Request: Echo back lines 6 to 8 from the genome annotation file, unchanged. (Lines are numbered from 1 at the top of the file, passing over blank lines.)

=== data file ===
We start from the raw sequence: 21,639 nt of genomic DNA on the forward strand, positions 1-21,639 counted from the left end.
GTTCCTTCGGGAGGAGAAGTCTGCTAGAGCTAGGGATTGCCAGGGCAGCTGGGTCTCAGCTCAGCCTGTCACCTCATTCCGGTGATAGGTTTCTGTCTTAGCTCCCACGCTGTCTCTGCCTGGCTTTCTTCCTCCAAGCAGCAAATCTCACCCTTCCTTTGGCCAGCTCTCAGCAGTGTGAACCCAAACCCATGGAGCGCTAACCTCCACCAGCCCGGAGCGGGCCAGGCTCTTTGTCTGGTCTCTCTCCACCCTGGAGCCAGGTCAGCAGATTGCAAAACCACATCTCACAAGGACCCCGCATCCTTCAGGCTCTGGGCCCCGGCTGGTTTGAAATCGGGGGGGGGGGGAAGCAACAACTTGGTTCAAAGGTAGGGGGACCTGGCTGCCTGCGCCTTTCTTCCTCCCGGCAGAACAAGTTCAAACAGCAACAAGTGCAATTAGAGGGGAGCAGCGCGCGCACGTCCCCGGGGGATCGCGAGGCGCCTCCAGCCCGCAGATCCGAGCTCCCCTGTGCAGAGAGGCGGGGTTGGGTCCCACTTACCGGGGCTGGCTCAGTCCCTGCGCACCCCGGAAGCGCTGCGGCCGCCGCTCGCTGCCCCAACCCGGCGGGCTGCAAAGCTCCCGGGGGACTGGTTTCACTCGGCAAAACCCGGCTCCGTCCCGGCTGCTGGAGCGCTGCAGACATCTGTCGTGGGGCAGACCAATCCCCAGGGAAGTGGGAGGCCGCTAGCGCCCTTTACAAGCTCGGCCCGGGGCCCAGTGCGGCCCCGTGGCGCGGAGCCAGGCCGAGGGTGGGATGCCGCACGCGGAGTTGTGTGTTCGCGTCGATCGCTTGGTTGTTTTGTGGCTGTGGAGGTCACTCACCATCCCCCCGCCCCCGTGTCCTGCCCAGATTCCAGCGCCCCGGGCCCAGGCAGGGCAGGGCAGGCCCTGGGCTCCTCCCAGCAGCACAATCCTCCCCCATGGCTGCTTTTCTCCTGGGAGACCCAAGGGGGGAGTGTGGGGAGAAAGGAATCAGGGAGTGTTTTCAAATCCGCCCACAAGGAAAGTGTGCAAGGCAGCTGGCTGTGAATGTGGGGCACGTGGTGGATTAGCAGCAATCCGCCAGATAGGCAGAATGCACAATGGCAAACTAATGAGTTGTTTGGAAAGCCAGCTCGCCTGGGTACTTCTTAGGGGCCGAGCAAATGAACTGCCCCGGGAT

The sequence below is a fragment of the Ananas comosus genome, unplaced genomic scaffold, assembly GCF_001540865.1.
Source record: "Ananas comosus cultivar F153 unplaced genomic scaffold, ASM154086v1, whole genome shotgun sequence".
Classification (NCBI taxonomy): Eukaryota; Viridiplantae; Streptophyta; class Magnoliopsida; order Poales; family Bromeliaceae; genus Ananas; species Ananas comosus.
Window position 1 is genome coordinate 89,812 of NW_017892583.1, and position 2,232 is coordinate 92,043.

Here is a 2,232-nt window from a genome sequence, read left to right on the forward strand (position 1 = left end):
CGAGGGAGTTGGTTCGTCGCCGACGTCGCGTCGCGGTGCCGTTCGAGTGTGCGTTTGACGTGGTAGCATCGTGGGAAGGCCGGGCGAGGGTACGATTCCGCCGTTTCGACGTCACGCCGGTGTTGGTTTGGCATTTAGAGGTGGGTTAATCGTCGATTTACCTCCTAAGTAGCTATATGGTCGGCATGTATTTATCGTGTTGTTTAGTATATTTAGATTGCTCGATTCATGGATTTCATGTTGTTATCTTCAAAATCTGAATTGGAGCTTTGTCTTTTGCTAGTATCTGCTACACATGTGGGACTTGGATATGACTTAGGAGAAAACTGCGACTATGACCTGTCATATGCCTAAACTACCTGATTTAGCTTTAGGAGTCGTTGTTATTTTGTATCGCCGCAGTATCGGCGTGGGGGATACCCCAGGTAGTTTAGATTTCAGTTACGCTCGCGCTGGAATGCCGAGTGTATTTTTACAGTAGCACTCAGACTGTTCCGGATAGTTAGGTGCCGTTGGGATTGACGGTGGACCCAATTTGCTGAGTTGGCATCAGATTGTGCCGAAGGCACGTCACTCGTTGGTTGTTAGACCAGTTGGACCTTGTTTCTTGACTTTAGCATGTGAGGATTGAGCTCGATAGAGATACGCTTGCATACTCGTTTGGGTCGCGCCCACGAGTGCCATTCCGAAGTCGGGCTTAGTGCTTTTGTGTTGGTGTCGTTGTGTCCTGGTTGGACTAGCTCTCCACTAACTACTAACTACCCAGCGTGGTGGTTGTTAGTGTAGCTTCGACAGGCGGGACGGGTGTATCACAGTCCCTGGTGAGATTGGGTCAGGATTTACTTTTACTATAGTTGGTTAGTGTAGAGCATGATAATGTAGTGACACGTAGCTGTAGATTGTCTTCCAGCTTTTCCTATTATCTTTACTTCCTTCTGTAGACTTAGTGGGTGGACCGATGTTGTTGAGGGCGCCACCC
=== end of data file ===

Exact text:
Window position 1 is genome coordinate 89,812 of NW_017892583.1, and position 2,232 is coordinate 92,043.

Here is a 2,232-nt window from a genome sequence, read left to right on the forward strand (position 1 = left end):
CGAGGGAGTTGGTTCGTCGCCGACGTCGCGTCGCGGTGCCGTTCGAGTGTGCGTTTGACGTGGTAGCATCGTGGGAAGGCCGGGCGAGGGTACGATTCCGCCGTTTCGACGTCACGCCGGTGTTGGTTTGGCATTTAGAGGTGGGTTAATCGTCGATTTACCTCCTAAGTAGCTATATGGTCGGCATGTATTTATCGTGTTGTTTAGTATATTTAGATTGCTCGATTCATGGATTTCATGTTGTTATCTTCAAAATCTGAATTGGAGCTTTGTCTTTTGCTAGTATCTGCTACACATGTGGGACTTGGATATGACTTAGGAGAAAACTGCGACTATGACCTGTCATATGCCTAAACTACCTGATTTAGCTTTAGGAGTCGTTGTTATTTTGTATCGCCGCAGTATCGGCGTGGGGGATACCCCAGGTAGTTTAGATTTCAGTTACGCTCGCGCTGGAATGCCGAGTGTATTTTTACAGTAGCACTCAGACTGTTCCGGATAGTTAGGTGCCGTTGGGATTGACGGTGGACCCAATTTGCTGAGTTGGCATCAGATTGTGCCGAAGGCACGTCACTCGTTGGTTGTTAGACCAGTTGGACCTTGTTTCTTGACTTTAGCATGTGAGGATTGAGCTCGATAGAGATACGCTTGCATACTCGTTTGGGTCGCGCCCACGAGTGCCATTCCGAAGTCGGGCTTAGTGCTTTTGTGTTGGTGTCGTTGTGTCCTGGTTGGACTAGCTCTCCACTAACTACTAACTACCCAGCGTGGTGGTTGTTAGTGTAGCTTCGACAGGCGGGACGGGTGTATCACAGTCCCTGGTGAGATTGGGTCAGGATTTACTTTTACTATAGTTGGTTAGTGTAGAGCATGATAATGTAGTGACACGTAGCTGTAGATTGTCTTCCAGCTTTTCCTATTATCTTTACTTCCTTCTGTAGACTTAGTGGGTGGACCGATGTTGTTGAGGGCGCCACCC